Beyond Quinoa: 9 Grains You Might Not Know, but Should
By now you’re probably pretty familiar with the ancient South American grain quinoa. You’ve enjoyed it in countless salads and rice bowls. Maybe you’ve even used it to make delicious little cakes or a hearty flavorful chili. Quinoa has become such a part of your healthy lifestyle that you might be getting sick of the once unheard-of grain. If so, you’ve come to the right place! There’s a whole wide world of ancient grains out there. These little-known delights are just as nutritious, easy to cook with, and as versatile as quinoa. Ready to expand your culinary horizons? Here are nine grains you might not know, but should.
Bulgur is a type of wheat grain that been cracked and partially cooked. Although it is not gluten-free, it’s high in fiber, low in fat, and cooks quickly, in just 10 to 12 minutes. It can be used just like couscous and quinoa. If you’ve had tabbouleh salad, you’ve had bulgur. It’s the grain that’s used to make this parsley-packed Middle Eastern salad.
Farro is an ancient strain of wheat that is known for its satisfying chew. It was the standard daily ration of the Roman legions, so it’s normally associated with Italian cuisine. Farro comes pearled and semi-pearled and can be used to make risotto instead of arborio rice. Farro is packed with fiber, minerals, and cyanogenic glucosides, which is an immune system boosting carb. Like brown rice, farro takes a little longer to cook.
If you’ve tried the meal delivery service Blue Apron, you might have recently cooked with feekeh. It’s a popular grain that the company uses often in its recipes. In Arabic, the word freekah means ‘to rub,’ and that refers to the process by which the grain is made. Young green wheat is picked, parched, roasted, and rubbed—the resulting grain is freekeh. It’s not gluten-free, has a flavor similar to bulgur, and cooks quickly in less than 20 minutes.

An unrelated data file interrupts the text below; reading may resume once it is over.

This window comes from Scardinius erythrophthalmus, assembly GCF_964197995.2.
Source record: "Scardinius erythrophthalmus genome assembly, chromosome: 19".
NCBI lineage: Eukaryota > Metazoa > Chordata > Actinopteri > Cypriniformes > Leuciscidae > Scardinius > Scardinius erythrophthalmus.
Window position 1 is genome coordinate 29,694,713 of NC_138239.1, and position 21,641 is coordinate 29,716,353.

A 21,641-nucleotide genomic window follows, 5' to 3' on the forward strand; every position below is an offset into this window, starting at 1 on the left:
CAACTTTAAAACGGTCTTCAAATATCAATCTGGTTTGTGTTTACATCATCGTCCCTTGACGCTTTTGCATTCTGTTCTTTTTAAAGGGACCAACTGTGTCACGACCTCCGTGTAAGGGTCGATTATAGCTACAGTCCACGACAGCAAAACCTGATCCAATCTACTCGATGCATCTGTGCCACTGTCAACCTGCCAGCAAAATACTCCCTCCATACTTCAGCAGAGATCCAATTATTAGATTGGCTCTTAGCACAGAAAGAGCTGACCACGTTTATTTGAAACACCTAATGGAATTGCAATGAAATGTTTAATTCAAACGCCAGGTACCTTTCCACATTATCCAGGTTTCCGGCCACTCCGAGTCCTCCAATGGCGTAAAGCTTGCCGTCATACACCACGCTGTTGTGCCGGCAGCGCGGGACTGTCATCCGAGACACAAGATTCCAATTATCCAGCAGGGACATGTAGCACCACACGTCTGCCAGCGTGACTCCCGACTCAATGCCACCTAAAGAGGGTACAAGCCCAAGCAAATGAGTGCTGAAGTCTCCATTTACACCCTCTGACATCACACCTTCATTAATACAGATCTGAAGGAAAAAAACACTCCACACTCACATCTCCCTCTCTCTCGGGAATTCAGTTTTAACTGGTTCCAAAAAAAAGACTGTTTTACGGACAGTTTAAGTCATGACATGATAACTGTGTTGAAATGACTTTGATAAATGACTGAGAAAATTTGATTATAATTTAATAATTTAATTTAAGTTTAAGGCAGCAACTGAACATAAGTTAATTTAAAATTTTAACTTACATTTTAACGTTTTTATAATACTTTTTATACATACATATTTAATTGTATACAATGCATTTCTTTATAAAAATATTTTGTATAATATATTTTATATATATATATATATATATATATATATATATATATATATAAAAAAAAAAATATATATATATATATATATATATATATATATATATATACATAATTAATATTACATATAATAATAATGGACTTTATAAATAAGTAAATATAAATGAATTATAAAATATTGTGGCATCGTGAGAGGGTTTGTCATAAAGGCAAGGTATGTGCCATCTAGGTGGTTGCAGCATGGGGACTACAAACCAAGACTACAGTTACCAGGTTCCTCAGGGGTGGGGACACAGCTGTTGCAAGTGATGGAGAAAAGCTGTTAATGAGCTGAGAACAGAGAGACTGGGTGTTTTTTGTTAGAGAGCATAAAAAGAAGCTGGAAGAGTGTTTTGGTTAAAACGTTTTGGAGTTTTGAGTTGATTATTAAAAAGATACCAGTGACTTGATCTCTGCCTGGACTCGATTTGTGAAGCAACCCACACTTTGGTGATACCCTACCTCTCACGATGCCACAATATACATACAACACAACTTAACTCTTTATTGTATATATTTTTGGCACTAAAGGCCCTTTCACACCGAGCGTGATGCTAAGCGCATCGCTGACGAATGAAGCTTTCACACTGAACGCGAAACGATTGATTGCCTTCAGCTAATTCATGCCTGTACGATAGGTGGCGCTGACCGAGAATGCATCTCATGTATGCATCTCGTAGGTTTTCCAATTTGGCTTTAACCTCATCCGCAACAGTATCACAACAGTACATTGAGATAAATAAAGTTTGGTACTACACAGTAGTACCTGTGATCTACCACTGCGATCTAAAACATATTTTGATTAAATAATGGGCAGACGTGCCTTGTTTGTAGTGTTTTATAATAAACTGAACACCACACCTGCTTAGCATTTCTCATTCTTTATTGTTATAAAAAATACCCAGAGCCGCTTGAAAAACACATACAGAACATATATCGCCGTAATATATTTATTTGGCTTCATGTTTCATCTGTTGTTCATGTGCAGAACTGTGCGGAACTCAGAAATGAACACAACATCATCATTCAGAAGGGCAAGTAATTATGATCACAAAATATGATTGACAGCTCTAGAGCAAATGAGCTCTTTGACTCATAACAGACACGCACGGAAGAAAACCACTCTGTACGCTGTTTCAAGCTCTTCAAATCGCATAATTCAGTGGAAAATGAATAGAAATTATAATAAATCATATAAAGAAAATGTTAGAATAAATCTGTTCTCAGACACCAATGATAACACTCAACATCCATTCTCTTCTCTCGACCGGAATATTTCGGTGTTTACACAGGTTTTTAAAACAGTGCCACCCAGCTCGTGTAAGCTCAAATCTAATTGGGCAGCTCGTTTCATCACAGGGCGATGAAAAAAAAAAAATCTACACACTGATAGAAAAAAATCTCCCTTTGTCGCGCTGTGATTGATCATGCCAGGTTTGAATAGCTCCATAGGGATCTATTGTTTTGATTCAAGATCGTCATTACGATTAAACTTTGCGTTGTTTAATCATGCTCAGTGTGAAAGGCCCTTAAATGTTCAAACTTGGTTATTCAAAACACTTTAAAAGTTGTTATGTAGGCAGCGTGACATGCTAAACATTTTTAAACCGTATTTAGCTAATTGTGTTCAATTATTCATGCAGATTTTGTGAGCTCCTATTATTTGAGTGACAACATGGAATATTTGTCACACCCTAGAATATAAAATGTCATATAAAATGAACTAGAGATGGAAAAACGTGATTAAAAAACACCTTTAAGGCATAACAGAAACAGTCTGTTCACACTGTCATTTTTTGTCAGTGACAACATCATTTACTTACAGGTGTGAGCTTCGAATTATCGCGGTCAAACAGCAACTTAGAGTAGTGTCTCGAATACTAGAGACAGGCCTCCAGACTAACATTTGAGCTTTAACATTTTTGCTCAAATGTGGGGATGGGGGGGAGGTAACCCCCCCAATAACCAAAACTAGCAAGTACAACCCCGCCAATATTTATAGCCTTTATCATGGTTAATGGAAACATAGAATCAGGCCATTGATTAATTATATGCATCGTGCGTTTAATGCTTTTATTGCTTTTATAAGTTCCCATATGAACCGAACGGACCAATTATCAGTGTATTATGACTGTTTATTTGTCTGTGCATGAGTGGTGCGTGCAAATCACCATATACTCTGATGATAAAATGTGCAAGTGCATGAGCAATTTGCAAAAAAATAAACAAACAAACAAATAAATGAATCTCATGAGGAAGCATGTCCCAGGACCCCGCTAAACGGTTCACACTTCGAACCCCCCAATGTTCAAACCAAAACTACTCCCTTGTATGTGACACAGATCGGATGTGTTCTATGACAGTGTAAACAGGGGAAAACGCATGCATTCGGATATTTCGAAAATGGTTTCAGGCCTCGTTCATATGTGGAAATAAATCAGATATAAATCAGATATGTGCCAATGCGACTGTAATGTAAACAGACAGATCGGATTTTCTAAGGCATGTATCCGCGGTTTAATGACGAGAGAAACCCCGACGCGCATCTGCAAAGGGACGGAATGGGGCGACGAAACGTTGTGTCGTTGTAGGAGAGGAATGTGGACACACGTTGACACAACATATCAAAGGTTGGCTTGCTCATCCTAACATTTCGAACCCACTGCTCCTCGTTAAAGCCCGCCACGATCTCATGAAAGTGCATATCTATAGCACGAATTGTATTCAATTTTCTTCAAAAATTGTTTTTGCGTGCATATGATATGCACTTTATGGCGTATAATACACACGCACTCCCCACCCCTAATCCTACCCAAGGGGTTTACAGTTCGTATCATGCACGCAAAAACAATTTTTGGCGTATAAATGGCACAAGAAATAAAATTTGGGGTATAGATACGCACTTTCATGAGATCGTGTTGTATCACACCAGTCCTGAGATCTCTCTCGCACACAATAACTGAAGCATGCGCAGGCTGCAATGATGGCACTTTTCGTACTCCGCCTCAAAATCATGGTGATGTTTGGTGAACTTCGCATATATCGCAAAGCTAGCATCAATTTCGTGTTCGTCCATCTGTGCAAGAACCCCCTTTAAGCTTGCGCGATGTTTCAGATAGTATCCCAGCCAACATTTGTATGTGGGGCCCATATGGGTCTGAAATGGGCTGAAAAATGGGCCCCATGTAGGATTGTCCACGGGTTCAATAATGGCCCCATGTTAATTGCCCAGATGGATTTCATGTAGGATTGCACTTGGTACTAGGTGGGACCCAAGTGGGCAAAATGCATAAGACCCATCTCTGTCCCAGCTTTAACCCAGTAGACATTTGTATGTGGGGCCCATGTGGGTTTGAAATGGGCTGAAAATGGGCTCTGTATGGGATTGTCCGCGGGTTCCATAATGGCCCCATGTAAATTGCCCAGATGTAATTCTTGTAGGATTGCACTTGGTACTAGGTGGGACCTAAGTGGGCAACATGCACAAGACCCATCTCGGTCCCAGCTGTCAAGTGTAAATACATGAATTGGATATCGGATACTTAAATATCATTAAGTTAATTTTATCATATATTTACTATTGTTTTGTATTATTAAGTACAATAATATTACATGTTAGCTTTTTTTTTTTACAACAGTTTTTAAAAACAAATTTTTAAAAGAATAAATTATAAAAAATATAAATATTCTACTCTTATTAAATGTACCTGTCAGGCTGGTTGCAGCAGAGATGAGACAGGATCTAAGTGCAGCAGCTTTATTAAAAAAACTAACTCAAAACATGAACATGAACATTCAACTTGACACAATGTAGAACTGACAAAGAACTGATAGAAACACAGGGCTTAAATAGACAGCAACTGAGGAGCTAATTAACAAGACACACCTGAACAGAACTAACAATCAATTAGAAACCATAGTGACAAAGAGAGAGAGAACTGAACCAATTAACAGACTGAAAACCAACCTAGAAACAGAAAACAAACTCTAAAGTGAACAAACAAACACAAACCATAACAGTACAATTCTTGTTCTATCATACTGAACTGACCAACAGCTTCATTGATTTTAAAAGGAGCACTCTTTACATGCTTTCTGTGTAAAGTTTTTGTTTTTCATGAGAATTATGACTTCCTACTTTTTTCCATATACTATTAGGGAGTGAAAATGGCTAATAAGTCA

Until recently, millet was used to feed birds and stuff bean bag chairs. Thanks to the gluten-free craze, more home cooks are beginning to experiment with the overlooked grain. Millet is a very tiny ancient seed that grows tall like grass, and then it forms ears like corn. It’s most commonly found in the pearl form, has a nutty flavor, and is packed with fiber, iron, B vitamins, and magnesium. In some countries millet is ground and used to make flatbreads, such as a Ethiopian injera and Indian roti, and in Eastern Africa, they use millet to make beer.
There are over 60 different types of amaranth, a tiny grain is packed with protein and is native to Peru, although Mexico claims it for its own. It’s gluten-free and has a wonderful earthy nutty taste. Amaranth is a relative of quinoa, and it can be puffed and popped, simmered, and stewed. It’s very small, so it can be used like polenta to thicken soups or serve as a base to a saucy braised meat dish.
Kamut is not gluten-free, but it is high in protein and low in fat. It’s name refers to a specific type of wheat, khorasan, and it’s rumored to have been a staple on Noah’s ark. Kamut holds its shape while cooking and has a chewy, toothsome texture, and rich nutty flavor. It looks like fat light-brown rice kernels.
You may have heard of sorghum: In the form of a syrup, it’s a sweetener used frequently in Southern cuisine. However, it comes form a cereal grain that grows like corn and is native to Africa, where it has grown for 4000 years. Sorghum can be used for a lot more than sweetening, especially when in it’s grain form. It’s gluten-free and can be ground into a flour. Sorghum looks and tastes like Israeli couscous but can be popped like popcorn. It’s a round and chewy grain perfect for salads and stews.
Spelt is an ancient species of wheat that has a slightly sweet, nutty flavor. It’s higher in protein than common wheat and has the same shape and size as orzo. Spelt comes in two forms: as berries and ground into flour. It’s a scrumptious grain that’s high in gluten because it is a type of wheat. It’s quick and easy to cook and can be turned into risotto or used in a hearty salad.
Barley is a versatile cereal grain with a chewy texture and nutty flavor. It comes in two forms: hulled and pearl. Pearled barley cooks faster than hulled barley because it has been polished and part of the outer layer has been removed. Use it to make a pilaf or a grain salad or in a soup preparation. Pearl barley will release starch when it’s cooked, so it adds a natural creaminess to certain soups and stews. It contains gluten.
Have you tried any of these grains? What did you make?